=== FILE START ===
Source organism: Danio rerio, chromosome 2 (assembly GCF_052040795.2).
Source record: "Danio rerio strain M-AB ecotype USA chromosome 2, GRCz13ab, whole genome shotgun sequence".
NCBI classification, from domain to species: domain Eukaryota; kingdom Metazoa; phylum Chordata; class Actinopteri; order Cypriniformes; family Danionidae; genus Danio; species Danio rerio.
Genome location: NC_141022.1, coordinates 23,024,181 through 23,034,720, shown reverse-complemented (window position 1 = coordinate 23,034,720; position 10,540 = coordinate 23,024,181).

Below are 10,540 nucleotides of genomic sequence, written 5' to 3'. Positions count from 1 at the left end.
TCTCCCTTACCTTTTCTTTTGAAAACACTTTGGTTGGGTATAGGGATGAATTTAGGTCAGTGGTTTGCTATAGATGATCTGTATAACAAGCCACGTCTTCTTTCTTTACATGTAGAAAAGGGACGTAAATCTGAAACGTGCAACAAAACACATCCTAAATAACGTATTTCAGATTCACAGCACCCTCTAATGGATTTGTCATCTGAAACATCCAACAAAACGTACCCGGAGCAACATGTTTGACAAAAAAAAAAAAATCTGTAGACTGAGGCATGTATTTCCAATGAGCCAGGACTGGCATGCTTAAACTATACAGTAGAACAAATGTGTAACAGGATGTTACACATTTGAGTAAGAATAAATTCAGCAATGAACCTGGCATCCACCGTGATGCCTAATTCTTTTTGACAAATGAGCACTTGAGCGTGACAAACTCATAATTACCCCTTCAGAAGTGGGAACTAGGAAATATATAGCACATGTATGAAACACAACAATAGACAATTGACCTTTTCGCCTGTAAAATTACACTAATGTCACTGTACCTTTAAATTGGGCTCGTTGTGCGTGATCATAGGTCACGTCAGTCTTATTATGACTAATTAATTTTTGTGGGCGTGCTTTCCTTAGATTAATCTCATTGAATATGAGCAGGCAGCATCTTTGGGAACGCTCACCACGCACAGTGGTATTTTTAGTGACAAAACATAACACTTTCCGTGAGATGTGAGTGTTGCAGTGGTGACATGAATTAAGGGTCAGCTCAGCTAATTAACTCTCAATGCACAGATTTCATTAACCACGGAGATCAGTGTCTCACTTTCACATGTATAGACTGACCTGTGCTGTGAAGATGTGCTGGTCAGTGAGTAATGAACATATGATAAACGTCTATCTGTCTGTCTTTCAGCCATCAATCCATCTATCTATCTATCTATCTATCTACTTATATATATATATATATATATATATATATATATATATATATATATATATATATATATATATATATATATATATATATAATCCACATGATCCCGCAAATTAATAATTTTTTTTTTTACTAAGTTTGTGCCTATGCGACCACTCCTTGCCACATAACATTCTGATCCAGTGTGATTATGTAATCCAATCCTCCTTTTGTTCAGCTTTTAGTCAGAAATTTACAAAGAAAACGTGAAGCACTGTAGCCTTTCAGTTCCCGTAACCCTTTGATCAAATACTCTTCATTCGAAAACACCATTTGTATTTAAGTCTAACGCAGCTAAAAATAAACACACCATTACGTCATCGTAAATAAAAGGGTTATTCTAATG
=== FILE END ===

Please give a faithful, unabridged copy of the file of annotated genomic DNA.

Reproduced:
Source organism: Danio rerio, chromosome 2 (assembly GCF_052040795.2).
Source record: "Danio rerio strain M-AB ecotype USA chromosome 2, GRCz13ab, whole genome shotgun sequence".
NCBI classification, from domain to species: domain Eukaryota; kingdom Metazoa; phylum Chordata; class Actinopteri; order Cypriniformes; family Danionidae; genus Danio; species Danio rerio.
Genome location: NC_141022.1, coordinates 23,024,181 through 23,034,720, shown reverse-complemented (window position 1 = coordinate 23,034,720; position 10,540 = coordinate 23,024,181).

Below are 10,540 nucleotides of genomic sequence, written 5' to 3'. Positions count from 1 at the left end.
TCTCCCTTACCTTTTCTTTTGAAAACACTTTGGTTGGGTATAGGGATGAATTTAGGTCAGTGGTTTGCTATAGATGATCTGTATAACAAGCCACGTCTTCTTTCTTTACATGTAGAAAAGGGACGTAAATCTGAAACGTGCAACAAAACACATCCTAAATAACGTATTTCAGATTCACAGCACCCTCTAATGGATTTGTCATCTGAAACATCCAACAAAACGTACCCGGAGCAACATGTTTGACAAAAAAAAAAAAATCTGTAGACTGAGGCATGTATTTCCAATGAGCCAGGACTGGCATGCTTAAACTATACAGTAGAACAAATGTGTAACAGGATGTTACACATTTGAGTAAGAATAAATTCAGCAATGAACCTGGCATCCACCGTGATGCCTAATTCTTTTTGACAAATGAGCACTTGAGCGTGACAAACTCATAATTACCCCTTCAGAAGTGGGAACTAGGAAATATATAGCACATGTATGAAACACAACAATAGACAATTGACCTTTTCGCCTGTAAAATTACACTAATGTCACTGTACCTTTAAATTGGGCTCGTTGTGCGTGATCATAGGTCACGTCAGTCTTATTATGACTAATTAATTTTTGTGGGCGTGCTTTCCTTAGATTAATCTCATTGAATATGAGCAGGCAGCATCTTTGGGAACGCTCACCACGCACAGTGGTATTTTTAGTGACAAAACATAACACTTTCCGTGAGATGTGAGTGTTGCAGTGGTGACATGAATTAAGGGTCAGCTCAGCTAATTAACTCTCAATGCACAGATTTCATTAACCACGGAGATCAGTGTCTCACTTTCACATGTATAGACTGACCTGTGCTGTGAAGATGTGCTGGTCAGTGAGTAATGAACATATGATAAACGTCTATCTGTCTGTCTTTCAGCCATCAATCCATCTATCTATCTATCTATCTATCTACTTATATATATATATATATATATATATATATATATATATATATATATATATATATATATATATATATATATATATATATAATCCACATGATCCCGCAAATTAATAATTTTTTTTTTTACTAAGTTTGTGCCTATGCGACCACTCCTTGCCACATAACATTCTGATCCAGTGTGATTATGTAATCCAATCCTCCTTTTGTTCAGCTTTTAGTCAGAAATTTACAAAGAAAACGTGAAGCACTGTAGCCTTTCAGTTCCCGTAACCCTTTGATCAAATACTCTTCATTCGAAAACACCATTTGTATTTAAGTCTAACGCAGCTAAAAATAAACACACCATTACGTCATCGTAAATAAAAGGGTTATTCTAATG